Problem-solving rubrics and respecting student expertise

Just finished reading Nelson’s “Student diversity requires different approaches to college teaching, even in math and science” (doi: 10.1177/0002764296040002007 ). I went there looking for more information on an idea he mentions in “Dysfunctional illusions of rigor,” about teaching students how to do unfamiliar assignment types. Streepey (personal communication, unfortunately, not a longer paper) had students look at essay answers of varying quality and discuss in groups what traits an excellent (perfect?) answer should have. After a whole-group synthesis, they worked on a second question and compared their draft answers with the criteria they had developed. This had a lasting positive effect on the quality of their essays on future exams. Nelson also references Walvoord and Anderson (1998) as having students use rubrics to rate example solutions before they worked their own problems.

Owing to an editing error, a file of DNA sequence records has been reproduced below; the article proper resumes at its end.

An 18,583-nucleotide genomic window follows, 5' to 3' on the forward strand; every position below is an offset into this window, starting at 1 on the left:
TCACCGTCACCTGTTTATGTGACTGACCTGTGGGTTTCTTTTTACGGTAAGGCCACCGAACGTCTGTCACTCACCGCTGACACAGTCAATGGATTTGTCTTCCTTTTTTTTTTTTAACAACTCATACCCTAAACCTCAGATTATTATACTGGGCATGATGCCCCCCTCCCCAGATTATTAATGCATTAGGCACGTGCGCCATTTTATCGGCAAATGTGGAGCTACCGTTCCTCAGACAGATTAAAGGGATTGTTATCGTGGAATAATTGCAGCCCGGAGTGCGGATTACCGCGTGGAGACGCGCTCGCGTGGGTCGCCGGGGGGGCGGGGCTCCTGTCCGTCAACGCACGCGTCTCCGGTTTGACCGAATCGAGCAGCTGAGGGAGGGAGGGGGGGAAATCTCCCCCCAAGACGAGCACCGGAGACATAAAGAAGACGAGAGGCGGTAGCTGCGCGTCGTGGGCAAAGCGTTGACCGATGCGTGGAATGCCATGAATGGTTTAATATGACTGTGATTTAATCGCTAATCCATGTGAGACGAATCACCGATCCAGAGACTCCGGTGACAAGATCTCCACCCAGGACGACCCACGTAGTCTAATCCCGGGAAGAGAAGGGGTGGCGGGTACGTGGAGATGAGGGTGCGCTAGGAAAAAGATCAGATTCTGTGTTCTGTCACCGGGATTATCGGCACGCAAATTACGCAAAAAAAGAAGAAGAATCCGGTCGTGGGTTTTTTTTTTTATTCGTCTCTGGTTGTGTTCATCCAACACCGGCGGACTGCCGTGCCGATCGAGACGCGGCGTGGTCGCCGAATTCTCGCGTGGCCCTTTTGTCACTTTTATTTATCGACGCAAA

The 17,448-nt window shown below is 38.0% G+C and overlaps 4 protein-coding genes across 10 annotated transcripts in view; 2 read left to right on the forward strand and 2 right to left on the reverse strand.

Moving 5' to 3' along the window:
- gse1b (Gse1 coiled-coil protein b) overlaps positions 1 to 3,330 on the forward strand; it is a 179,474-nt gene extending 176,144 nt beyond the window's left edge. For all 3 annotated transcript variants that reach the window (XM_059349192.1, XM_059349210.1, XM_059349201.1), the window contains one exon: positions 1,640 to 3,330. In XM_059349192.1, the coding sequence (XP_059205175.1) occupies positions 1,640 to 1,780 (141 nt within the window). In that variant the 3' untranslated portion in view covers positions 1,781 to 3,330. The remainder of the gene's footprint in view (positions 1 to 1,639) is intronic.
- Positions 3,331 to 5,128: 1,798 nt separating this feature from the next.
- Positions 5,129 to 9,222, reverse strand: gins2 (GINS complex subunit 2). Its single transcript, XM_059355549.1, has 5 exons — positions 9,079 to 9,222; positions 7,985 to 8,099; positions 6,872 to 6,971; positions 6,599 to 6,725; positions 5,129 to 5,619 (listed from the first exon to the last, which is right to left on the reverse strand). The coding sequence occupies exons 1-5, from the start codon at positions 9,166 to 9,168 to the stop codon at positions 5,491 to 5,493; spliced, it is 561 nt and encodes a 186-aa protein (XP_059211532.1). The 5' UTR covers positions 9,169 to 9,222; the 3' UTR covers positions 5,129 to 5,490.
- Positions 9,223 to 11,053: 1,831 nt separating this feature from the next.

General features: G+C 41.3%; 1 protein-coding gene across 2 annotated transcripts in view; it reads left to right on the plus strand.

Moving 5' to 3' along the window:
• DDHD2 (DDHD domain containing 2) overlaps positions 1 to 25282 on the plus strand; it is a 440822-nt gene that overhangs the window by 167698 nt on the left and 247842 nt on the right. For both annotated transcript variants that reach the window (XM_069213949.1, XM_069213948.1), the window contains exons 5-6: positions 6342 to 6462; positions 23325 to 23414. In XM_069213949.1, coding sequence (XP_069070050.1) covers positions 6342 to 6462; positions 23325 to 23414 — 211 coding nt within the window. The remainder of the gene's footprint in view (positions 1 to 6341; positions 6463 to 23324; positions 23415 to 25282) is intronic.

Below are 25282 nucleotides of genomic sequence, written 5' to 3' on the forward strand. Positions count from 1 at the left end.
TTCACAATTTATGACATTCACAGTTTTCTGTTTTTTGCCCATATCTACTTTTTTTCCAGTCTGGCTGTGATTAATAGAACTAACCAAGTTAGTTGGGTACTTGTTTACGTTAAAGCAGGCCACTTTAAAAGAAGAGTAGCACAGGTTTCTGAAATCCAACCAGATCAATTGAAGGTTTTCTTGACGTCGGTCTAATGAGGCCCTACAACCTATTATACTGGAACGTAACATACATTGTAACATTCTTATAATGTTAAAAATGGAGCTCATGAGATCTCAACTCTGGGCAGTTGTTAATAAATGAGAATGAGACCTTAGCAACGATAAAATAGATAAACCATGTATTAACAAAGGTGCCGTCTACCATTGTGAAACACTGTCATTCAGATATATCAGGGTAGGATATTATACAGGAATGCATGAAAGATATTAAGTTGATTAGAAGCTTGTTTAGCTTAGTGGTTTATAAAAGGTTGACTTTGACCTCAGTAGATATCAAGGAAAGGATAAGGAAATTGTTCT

In both cases, the common theme is thoughtful experience: students are put in the position of making judgments using (and in Streepey’s case, developing) the grading criteria. In other words, they’re evaluating, which is a high-level activity in Bloom’s taxonomy and also one that puts them into the grading process as something other than passive recipients.
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Dysfunctional illusions of rigor

This morning I’ve been reading Craig Nelson’s “Dysfunctional illusions of rigor” for the second (third?) time. It continues to be one of my favorites, and is definitely one that I take something new from when I reread it. So much so, in fact, that it’s making me think about how counterproductive it can be to try to study too much about teaching before you have experience with it. Being a teaching assistant isn’t a substitute–it gives you some of the basic practice, at knowing your material before class and performing on command. But there’s a lack of autonomy, a freedom from responsibility for the class structure, that means you don’t really have to worry about how well various aspects of the course are working.